Open Access Articles- Top Results for GNAQ


External IDsOMIM600998 MGI95776 HomoloGene1566 GeneCards: GNAQ Gene
RNA expression pattern
File:PBB GE GNAQ 202615 at tn.png
File:PBB GE GNAQ 211426 x at tn.png
More reference expression data
RefSeq (mRNA)NM_002072NM_008139
RefSeq (protein)NP_002063NP_032165
Location (UCSC)Chr 9:
80.33 – 80.65 Mb
Chr 19:
16.13 – 16.39 Mb
PubMed search[1][2]

Guanine nucleotide-binding protein G(q) subunit alpha is a protein that in humans is encoded by the GNAQ gene.[1] Together with GNA11 (its paralogue), it functions as a Gq alpha subunit.[2]


Further information: Gq alpha subunit

Guanine nucleotide-binding proteins are a family of heterotrimeric proteins that couple cell surface, 7-transmembrane domain receptors to intracellular signaling pathways. Receptor activation catalyzes the exchange of GDP for GTP bound to the inactive G protein alpha subunit resulting in a conformational change and dissociation of the complex. The G protein alpha and beta-gamma subunits are capable of regulating various cellular effectors. Activation is terminated by a GTPase intrinsic to the G-alpha subunit. G-alpha-q is the alpha subunit of one of the heterotrimeric GTP-binding proteins that mediates stimulation of phospholipase C-beta (MIM 600230).[supplied by OMIM][3]

Mutations in this gene have been found associated to cases of Sturge-Weber syndrome and port-wine stains.[4]


GNAQ has been shown to interact with:

See also


  1. ^ Dong Q, Shenker A, Way J, Haddad BR, Lin K, Hughes MR et al. (February 1997). "Molecular cloning of human G alpha q cDNA and chromosomal localization of the G alpha q gene (GNAQ) and a processed pseudogene". Genomics 30 (3): 470–75. PMID 8825633. doi:10.1006/geno.1995.1267. 
  2. ^ 139313 GUANINE NUCLEOTIDE-BINDING PROTEIN, ALPHA-11; GNA11 at OMIM. Retrieved January 1, 2015.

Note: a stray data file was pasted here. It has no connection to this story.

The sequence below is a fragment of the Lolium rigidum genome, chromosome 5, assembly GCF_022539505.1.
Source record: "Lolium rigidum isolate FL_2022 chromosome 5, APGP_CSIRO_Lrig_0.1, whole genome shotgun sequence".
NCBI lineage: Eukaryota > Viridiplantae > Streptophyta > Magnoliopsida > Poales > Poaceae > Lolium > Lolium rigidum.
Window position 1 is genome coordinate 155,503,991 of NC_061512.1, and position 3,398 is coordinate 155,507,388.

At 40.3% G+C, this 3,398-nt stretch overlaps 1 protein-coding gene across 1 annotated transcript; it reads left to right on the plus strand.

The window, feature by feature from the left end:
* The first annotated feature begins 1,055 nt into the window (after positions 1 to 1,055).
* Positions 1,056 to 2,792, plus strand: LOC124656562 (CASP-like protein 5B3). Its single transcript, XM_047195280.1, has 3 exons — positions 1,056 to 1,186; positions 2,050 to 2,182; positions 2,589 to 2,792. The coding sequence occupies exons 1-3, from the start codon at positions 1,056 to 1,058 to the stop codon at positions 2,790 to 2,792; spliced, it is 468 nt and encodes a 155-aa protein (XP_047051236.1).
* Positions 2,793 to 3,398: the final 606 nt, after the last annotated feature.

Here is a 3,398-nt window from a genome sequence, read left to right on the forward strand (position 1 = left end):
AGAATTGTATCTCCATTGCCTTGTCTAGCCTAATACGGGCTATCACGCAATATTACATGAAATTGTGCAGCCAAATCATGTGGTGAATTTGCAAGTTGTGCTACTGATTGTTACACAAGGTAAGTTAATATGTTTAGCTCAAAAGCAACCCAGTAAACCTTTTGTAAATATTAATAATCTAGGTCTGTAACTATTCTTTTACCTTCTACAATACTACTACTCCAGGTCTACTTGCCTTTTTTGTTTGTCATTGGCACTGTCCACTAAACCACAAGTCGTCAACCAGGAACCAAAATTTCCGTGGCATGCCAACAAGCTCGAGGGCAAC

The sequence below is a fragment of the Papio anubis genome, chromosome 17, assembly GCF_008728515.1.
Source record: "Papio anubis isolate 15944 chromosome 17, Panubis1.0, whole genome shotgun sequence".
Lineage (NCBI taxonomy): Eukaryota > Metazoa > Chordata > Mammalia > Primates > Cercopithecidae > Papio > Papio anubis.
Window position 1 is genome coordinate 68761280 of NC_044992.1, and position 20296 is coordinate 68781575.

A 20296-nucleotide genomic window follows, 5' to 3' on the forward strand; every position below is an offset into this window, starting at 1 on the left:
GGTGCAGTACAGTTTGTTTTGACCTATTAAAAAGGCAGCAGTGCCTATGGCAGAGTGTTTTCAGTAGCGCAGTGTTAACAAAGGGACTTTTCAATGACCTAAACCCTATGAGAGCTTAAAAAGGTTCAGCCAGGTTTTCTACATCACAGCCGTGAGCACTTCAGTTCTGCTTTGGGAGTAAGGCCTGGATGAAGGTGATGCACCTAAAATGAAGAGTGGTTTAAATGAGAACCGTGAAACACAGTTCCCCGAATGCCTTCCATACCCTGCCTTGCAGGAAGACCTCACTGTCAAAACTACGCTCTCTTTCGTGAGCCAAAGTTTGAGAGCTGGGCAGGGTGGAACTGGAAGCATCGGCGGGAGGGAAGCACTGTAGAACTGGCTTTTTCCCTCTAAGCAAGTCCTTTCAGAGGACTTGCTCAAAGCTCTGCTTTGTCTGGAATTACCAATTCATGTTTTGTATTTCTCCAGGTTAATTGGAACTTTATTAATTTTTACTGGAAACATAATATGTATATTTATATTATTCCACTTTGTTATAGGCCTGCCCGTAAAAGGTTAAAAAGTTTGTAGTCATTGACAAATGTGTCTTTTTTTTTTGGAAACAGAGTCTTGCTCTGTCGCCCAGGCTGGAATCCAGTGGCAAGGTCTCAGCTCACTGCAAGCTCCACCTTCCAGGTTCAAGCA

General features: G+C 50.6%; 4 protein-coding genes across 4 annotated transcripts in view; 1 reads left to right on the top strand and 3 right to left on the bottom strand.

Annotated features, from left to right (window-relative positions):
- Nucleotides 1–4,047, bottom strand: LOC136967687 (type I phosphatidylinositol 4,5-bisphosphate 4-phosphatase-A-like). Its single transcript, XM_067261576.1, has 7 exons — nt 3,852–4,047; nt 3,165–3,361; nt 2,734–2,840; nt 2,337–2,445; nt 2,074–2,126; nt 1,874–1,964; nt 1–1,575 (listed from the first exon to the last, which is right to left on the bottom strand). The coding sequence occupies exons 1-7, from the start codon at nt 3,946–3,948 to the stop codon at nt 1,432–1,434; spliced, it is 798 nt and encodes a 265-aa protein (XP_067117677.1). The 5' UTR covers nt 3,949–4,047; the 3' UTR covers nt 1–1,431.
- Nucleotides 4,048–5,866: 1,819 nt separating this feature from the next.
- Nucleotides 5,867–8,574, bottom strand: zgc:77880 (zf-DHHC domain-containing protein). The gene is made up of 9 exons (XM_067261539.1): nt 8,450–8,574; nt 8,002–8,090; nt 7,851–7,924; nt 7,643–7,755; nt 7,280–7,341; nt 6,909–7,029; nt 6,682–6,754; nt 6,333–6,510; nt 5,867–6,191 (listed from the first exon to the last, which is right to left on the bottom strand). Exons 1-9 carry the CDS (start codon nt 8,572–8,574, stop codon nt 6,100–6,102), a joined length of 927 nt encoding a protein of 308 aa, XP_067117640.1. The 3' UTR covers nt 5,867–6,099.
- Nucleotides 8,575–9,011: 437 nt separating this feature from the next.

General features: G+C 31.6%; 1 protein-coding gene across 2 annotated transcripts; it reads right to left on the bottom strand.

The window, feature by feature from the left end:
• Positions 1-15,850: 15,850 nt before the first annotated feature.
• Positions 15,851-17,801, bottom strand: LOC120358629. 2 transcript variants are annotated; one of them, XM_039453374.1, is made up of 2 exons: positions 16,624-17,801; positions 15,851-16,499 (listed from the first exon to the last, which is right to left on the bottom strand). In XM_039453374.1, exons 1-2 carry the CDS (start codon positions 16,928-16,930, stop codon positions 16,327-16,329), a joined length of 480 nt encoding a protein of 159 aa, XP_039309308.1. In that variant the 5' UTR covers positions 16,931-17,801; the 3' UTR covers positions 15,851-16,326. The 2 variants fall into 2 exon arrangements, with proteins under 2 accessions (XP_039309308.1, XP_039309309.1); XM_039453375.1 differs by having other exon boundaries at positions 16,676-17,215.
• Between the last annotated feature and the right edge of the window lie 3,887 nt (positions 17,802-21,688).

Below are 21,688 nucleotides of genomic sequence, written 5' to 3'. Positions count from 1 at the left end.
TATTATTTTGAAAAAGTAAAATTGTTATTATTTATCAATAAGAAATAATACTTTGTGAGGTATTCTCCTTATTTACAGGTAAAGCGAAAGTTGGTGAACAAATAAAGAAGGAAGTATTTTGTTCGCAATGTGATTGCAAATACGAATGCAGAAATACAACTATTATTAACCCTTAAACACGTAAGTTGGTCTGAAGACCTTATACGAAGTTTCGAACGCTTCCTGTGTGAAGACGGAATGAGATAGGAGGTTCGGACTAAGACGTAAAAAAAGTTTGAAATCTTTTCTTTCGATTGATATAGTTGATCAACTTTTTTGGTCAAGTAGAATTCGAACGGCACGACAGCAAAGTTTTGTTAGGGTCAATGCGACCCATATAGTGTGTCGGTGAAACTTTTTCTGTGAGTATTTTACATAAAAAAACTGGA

3. ^ "Entrez Gene: GNAQ guanine nucleotide binding protein (G protein), q polypeptide". 
  4. ^ Shirley MD, Tang H, Gallione CJ, Baugher JD, Frelin LP, Cohen B et al. (May 23, 2013). "Sturge-Weber syndrome and port-wine stains caused by somatic mutation in GNAQ.". The New England Journal of Medicine 368 (21): 1971–9. PMID 23656586. doi:10.1056/NEJMoa1213507. 
  5. ^ Day PW, Carman CV, Sterne-Marr R, Benovic JL, Wedegaertner PB (August 2003). "Differential interaction of GRK2 with members of the G alpha q family". Biochemistry 42 (30): 9176–84. PMID 12885252. doi:10.1021/bi034442+. 
  6. ^ Ma YC, Huang XY (October 1998). "Identification of the binding site for Gqalpha on its effector Bruton's tyrosine kinase". Proc. Natl. Acad. Sci. U.S.A. 95 (21): 12197–201. PMC 22808. PMID 9770463. doi:10.1073/pnas.95.21.12197. 
  7. ^ a b
  8. ^ Druey KM, Sullivan BM, Brown D, Fischer ER, Watson N, Blumer KJ et al. (July 1998). "Expression of GTPase-deficient Gialpha2 results in translocation of cytoplasmic RGS4 to the plasma membrane". J. Biol. Chem. 273 (29): 18405–10. PMID 9660808. doi:10.1074/jbc.273.29.18405. 
  9. ^ Klattenhoff C, Montecino M, Soto X, Guzmán L, Romo X, García MA et al. (May 2003). "Human brain synembryn interacts with Gsalpha and Gqalpha and is translocated to the plasma membrane in response to isoproterenol and carbachol". J. Cell. Physiol. 195 (2): 151–7. PMID 12652642. doi:10.1002/jcp.10300. 
  10. ^ Tall GG, Krumins AM, Gilman AG (March 2003). "Mammalian Ric-8A (synembryn) is a heterotrimeric Galpha protein guanine nucleotide exchange factor". J. Biol. Chem. 278 (10): 8356–62. PMID 12509430. doi:10.1074/jbc.M211862200. 
  11. ^ Rochdi MD, Watier V, La Madeleine C, Nakata H, Kozasa T, Parent JL (October 2002). "Regulation of GTP-binding protein alpha q (Galpha q) signaling by the ezrin-radixin-moesin-binding phosphoprotein-50 (EBP50)". J. Biol. Chem. 277 (43): 40751–9. PMID 12193606. doi:10.1074/jbc.M207910200. 

Further reading


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